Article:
Last weekend I went to the Festival of Writing in York, run by the Writers’ Workshop. This is not a Festival Blog (you can read much more erudite and thoughtful pieces by Isabel Costello, Susan Murray, Andrew Wille, Debi Alper, Eleanor Hutchinson, among loads of others).
No, amid all the buzz, writing advice and unflattering pictures, I found myself on the horns of a dilemma. Or was it between a rock and a hard place? I don’t know, to be frank: this wasn’t the Cliché Seminar. It was one discussing the differences (if any) between plot and character, run by the rather dapper and charismatic Jeremy Sheldon.
There I was, on the back row because I had to ninja into the room when it was already almost full because Jeremy is a popular speaker. He knows how to work powerpoint effectively, with all the whizzbang animations that actually help you to absorb his words rather than stabbing you in the eye with flying bullet points.
Anyway, on the back row, there were two people to my left who were perhaps less enraptured by Mr Sheldon, who was by then using an eight-foot-long pole with a ball on the end to point out something at the top of the projection screen. Jane Ide took a picture of it.
Jeremy was explaining the non-linear storytelling of The English Patient, and at that time (on Sunday morning after the Gala Dinner) my concentration needed all the help it could get. These two on my left started whispering. Then one of them, who was blessed with a baritone voice of such richness it carried effortlessly around the room, moved from whisper to Soft Voice. Baritones can’t do Soft Voice. They just can’t. It’s something to do with the tummy. Or the moustache. Or something.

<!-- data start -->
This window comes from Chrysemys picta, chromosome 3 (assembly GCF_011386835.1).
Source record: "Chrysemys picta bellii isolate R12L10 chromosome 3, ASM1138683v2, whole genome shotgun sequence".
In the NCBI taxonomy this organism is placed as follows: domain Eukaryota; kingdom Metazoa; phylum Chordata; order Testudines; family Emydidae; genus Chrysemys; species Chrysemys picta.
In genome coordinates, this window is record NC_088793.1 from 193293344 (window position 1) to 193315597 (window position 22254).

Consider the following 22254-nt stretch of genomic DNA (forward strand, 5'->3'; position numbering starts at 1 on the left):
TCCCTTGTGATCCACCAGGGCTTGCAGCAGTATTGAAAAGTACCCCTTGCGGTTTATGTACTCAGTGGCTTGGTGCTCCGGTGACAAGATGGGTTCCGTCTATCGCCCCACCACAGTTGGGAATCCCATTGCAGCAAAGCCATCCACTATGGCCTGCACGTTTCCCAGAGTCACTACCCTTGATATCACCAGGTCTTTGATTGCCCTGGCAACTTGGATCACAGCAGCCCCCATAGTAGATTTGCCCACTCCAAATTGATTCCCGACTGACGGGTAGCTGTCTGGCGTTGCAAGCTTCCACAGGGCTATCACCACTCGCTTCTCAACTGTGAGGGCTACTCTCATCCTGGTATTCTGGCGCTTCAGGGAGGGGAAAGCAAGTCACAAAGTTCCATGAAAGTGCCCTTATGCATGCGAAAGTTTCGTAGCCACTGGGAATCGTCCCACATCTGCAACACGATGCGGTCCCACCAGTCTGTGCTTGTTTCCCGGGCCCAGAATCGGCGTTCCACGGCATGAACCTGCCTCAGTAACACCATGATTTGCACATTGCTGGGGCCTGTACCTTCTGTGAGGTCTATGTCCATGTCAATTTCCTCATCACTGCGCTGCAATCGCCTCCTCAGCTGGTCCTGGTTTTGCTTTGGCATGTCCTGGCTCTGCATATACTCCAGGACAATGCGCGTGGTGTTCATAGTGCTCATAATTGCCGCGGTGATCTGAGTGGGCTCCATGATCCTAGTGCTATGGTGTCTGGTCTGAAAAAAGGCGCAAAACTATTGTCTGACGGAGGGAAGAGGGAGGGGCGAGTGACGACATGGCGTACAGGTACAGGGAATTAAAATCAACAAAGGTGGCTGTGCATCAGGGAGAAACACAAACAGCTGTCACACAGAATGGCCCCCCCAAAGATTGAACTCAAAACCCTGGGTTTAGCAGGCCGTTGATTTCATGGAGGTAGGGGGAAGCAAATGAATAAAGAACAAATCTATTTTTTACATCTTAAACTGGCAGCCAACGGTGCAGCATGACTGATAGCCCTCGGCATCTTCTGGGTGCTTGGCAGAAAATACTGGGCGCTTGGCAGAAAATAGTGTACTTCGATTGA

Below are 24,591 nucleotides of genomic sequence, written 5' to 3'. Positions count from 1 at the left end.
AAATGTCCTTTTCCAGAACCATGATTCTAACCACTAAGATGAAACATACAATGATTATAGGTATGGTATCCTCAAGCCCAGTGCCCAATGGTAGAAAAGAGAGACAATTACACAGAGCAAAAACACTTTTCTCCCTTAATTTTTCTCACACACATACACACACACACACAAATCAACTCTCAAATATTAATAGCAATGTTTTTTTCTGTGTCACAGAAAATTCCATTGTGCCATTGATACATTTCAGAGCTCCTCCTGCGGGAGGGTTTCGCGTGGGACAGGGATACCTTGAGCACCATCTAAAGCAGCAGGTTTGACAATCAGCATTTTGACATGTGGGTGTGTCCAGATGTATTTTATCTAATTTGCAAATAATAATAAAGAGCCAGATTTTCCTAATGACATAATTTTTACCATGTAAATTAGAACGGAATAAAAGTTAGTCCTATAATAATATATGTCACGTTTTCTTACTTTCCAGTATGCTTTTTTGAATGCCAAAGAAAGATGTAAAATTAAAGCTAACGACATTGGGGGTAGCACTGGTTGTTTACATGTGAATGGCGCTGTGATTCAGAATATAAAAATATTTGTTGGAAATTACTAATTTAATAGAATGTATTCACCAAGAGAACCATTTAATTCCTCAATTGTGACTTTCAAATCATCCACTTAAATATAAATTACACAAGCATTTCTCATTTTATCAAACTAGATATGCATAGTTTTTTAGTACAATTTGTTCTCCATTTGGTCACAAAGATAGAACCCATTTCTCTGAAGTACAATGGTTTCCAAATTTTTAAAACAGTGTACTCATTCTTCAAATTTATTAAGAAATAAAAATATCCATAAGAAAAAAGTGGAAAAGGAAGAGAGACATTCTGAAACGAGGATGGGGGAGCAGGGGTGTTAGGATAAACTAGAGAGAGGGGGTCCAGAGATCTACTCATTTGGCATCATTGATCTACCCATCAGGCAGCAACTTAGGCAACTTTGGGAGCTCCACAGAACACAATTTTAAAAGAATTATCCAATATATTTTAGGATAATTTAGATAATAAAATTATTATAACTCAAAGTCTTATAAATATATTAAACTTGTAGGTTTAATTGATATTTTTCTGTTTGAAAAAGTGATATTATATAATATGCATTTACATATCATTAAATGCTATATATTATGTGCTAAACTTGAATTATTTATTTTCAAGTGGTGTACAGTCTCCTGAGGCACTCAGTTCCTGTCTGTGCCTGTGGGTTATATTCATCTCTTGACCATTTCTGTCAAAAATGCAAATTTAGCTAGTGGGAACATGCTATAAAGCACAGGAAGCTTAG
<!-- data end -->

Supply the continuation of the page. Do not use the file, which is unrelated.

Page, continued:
One after another person on the row in front turned round to deliver classic looks of outrage and disgust at the interruptions – all in absolute silence, of course. The British eyebrow earns its keep in such situations.
When the volume was considerably louder in my left ear than Jeremy’s more interesting analysis at the front, I broke. Leaning forward, I glared at the offending rumbler and hissed “Please! Shh!”
Translated, this was the seminar-equivalent of turning the air blue. The effect was instantaneous. Indeed, it was so effective they left the room before Jeremy had finished. I felt quietly proud of my revolution, and of course spent the rest of the day desperately avoiding The Rumbler so I wouldn’t have to apologise for telling him off. He coincidentally failed to intercept me to apologise for his rudeness, so we’re quits.
So: what did I get out of York? High shh-ing adrenaline levels. A worry that my novel is niche and currently unsellable. A realisation that I really don’t photograph well. Lots of hugs. Brilliant writing advice. An inability to take things seriously, but I think I had that already.